It was into this mess that the indebted Joa Da Cruz strayed. The Paravas talked to him and explained their desperate plight. Seeing an opportunity to redeem himself, Da Cruz suggested that they convert and get allied to the Portuguese to save themselves. The Paravas, seeing no other alternative, agreed.

As the Portuguese patrol boats returned to Cochin, Cruz and 15 Parava patangatins (3 prominent chiefs and other seniors) sailed with them. Meeting Pedro Vaz the captain at Cochin, they requested for protection, agreeing to conversion and asked for more priests to effect the conversion of their people back home. Pedro Vaz was leery about the whole thing, perhaps considering Da Cruz’s precarious relationship with the Cochin bureaucracy and agrees only after the Paravas returned with another 70 of their people. Miguel Vaz, the friar from Goa was at Cochin at that time and quickly did the baptisms. Many of the people who converted including the chief took the name of their savior the Chetti/Nair Joao Da Cruz (resulting in confusion for historians who thought Joao da Crus went and settled among the Paravas as their headman).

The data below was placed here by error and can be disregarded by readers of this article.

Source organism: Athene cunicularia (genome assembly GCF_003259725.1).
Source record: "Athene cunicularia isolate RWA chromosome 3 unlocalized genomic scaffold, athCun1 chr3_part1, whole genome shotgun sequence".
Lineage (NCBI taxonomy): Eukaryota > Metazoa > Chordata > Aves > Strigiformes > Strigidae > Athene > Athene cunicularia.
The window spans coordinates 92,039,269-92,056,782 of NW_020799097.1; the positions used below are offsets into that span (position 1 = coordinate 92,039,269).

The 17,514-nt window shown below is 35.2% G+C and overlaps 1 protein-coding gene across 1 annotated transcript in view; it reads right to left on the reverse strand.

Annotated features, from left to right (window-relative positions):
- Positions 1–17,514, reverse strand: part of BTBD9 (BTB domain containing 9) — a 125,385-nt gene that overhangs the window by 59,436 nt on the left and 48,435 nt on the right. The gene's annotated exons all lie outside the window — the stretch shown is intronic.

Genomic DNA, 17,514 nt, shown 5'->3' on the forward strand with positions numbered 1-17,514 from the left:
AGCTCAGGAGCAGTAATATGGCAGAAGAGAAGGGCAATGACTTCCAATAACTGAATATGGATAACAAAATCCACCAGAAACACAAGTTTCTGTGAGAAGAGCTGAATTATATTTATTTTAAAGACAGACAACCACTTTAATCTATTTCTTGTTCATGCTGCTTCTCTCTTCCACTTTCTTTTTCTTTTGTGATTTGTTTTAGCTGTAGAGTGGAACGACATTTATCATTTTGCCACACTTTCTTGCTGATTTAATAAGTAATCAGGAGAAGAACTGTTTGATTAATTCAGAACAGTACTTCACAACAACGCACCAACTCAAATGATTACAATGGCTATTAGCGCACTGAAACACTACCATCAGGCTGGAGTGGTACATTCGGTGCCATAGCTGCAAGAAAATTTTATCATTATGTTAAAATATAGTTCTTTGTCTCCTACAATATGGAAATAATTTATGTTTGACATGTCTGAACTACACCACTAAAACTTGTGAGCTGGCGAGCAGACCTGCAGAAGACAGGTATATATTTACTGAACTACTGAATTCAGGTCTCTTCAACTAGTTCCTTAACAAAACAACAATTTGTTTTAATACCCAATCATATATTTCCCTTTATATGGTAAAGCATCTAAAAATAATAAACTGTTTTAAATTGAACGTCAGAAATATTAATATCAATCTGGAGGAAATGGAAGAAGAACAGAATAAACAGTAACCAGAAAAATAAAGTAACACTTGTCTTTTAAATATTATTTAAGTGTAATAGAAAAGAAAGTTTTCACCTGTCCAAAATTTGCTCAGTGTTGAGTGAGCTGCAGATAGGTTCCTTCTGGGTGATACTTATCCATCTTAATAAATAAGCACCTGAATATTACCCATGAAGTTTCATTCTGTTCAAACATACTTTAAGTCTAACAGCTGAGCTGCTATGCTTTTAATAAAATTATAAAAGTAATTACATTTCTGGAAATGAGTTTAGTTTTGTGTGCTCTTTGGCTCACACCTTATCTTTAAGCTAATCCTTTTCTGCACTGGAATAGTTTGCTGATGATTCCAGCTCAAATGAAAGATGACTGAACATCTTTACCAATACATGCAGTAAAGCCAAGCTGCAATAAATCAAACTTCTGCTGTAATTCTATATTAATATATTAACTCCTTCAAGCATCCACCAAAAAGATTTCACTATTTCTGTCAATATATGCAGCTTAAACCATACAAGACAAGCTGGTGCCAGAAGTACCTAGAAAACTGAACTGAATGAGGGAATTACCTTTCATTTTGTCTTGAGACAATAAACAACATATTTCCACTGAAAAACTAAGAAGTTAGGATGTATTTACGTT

The Moors(Muslims) getting wind of what was going on tried to prevent the conversions. They sent two of their heads to Cochin with eight expensive pearls, cotton goods and 20000 fanam to bribe the captain against it, through Cherina Marakkar who was a popular moor in the Portuguese good books. Pedro Vaz would not budge, and obtained further support from his boss Nuno Da Cunha at Diu. In Feb 1536, two ships sailed back to Tuticorin with Da Cruz, Miguel Vaz, the converted paravas and other priests. During the course of the next year, the entire caste of Paravas of many thousands had been converted, mainly by Miguel Vaz and his helpers Pedro Goncalves and some others from Cochin (Not St Xavier who came years later). The Paravas contributed 75000 fanams per annum to the Portuguese for protection; a figure considered exorbitant by Miguel Vaz, who complained and got it reduced to 60000.

As Teixiera was to write – And that is how our lord saved so many souls by means of one torn earlobe!!

Joao returned back to Cochin around 1537, stopping at Travancore on the way offering the King of Travancore horses if he would consent allowing fisher folk in his area also to convert like the Paravars. As you may recall the Travancore kingdom was soon going into war against the Vijayanagar king and desperately needed horses.

The Marakkars were not happy about the situation and their final desperate retaliation involved all three Pate, Kunhali and Ali Ibrahim. The resulting sea and land fight off Cape Comorin was an interesting one and best recounted another day, for that is not today’s topic. The Zamorin involved at the tail end died a broken man, in 1540.

Francis Xavier came to the Paravars in 1542-44, to work amongst them and go on to become a saint.